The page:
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NERVOUS NELLIE
2003-08-08 12:43
by Alex Belth
Note: The Bronx Banter blog has moved to bronxbanterblog.com.

When Rafael Palmeiro hit a 3-run dinger off of Mike Mussina in the top of the first yesterday afternoon, it looked like it could be another long day for the Yankees. But Enrique Wilson answered with a grand slam in the bottom of the second, and the Yanks went on to beat Texas, 7-5. Alex Rodriguez, who is on a homer tear, tied the game at 4 with a solo homer, but Jorge Posada had the go-ahead hit---a slow dribbler that made it's way through the infield---and the bullpen held on for the win.

Jeff Nelson received a rousing ovation from the Stadium crowd when he appeared in the 8th. According to The Times:

"Nelson, a 36-year-old veteran of almost 700 major league games, tried to compose himself when he reached the mound. Surrounded by Manager Joe Torre and the infielders, Nelson stared at the ground.

'I couldn't look up," he said, "because I didn't want them to see the water in my eyes.'"

Nelson didn't pitch particularly well, but he escaped a bases-loaded jam without allowing a run. Mariano Rivera, however, did give up a run in the 9th. Rivera's pitches are catching too much of the strike zone, and they are not breaking with their usual sharpness.

The Red Sox completed a three-game sweep of the World Champs in Boston to remain just 2.5 games back. The Sox play the O's this weekend, including a double header today.

Again, it's damp and drizzling in New York. The Mariners, who are just percentage points behind the Yanks for best record in the league, come to The Stadium for a big weekend series. It should be extra special if Benitez or Nellie get to pitch. Speaking of which, the boys over at U.S.S. Mariner think the M's got the better of the deal. They also think there is no doubt that Nellie's mouth precipitated the move:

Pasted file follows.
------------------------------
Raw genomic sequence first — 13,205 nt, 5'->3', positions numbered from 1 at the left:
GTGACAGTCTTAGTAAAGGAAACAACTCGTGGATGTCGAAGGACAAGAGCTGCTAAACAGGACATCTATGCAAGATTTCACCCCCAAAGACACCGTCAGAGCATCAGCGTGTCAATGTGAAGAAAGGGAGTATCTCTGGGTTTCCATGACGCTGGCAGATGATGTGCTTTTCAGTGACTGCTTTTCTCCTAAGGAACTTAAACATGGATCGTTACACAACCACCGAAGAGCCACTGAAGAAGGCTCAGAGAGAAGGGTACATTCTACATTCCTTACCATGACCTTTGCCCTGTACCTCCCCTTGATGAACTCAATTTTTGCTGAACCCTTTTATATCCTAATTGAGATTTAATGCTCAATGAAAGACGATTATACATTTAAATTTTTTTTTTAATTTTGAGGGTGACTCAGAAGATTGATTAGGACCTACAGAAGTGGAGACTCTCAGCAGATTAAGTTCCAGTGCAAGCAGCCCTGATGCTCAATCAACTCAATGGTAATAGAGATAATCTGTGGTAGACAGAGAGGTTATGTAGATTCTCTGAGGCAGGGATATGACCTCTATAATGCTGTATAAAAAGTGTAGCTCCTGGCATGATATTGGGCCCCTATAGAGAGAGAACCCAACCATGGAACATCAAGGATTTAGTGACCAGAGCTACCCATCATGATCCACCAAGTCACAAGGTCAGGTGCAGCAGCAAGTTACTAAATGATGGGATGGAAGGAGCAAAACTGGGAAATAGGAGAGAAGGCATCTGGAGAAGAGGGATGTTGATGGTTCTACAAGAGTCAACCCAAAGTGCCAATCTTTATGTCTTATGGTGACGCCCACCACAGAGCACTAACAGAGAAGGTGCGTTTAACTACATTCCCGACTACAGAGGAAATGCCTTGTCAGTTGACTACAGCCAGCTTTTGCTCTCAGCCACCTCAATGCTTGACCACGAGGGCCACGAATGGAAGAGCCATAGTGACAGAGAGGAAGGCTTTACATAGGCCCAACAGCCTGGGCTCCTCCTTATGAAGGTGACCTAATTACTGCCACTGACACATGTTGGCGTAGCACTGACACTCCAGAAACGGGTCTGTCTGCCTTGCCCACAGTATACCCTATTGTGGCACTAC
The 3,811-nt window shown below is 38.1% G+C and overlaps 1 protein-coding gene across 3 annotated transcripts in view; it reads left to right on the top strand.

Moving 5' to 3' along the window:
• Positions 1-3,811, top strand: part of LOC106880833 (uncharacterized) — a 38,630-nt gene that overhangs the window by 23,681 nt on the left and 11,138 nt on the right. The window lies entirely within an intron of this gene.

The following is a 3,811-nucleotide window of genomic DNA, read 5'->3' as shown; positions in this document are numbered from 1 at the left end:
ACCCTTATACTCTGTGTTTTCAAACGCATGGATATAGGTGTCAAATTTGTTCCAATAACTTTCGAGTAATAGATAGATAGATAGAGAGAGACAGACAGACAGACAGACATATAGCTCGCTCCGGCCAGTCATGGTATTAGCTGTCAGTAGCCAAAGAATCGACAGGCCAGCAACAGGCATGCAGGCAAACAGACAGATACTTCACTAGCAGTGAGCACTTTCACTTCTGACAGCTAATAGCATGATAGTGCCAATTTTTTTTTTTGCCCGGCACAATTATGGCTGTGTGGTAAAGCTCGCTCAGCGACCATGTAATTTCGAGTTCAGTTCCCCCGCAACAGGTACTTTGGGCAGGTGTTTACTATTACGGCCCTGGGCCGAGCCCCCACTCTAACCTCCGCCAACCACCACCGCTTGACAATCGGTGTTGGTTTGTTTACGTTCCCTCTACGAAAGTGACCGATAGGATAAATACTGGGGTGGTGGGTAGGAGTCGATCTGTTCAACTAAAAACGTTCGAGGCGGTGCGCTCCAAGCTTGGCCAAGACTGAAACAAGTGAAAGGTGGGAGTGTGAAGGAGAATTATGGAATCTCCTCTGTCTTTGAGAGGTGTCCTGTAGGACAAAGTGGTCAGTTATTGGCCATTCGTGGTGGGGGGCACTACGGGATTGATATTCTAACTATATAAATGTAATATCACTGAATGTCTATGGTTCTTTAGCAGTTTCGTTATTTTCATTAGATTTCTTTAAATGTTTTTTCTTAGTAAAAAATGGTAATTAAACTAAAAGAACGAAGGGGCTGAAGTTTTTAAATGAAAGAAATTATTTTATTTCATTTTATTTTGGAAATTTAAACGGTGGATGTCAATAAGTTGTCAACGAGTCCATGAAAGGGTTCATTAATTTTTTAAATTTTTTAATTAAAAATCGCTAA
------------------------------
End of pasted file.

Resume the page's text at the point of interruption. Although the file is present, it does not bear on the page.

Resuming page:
"This is the rarest of trades; two contenders, in the same league, with a good chance of facing each other in the playoffs (and a matchup against each other this weekend), swapping players who are both likely to play fairly prominant roles in that potential playoff series. Make no mistake, this is a message trade. Had Jeff Nelson not criticized Mariners ownership last week, he would still be a Mariner. This would not a trade that was explored because of on-field performance (more on that below), but simply one to show the players who was in charge. Criticize the boss and you'll be shown the door. This is a power play by ownership/management."

Jay Jaffe, The Futility Infielder, is happy with the trade:

"What's suprising is that both players slipped through waivers. As I understand it, the transaction rules that govern this time of year require each player to pass through waivers, in which every team gets a crack at the player with the worst teams in the player's same league getting first dibs. The player claimed can then either be dealt to the team claiming him or withdrawn, closing the window on any trade opportunity for the season. For both Benitez and Nelson to have made it through means that the two teams chasing the M's and the Yanks, Oakland and Boston, respectively, passed up the opportunity to claim the player either as a means of aiding their own bullpens, or at the very least of blocking a trade to their rivals."

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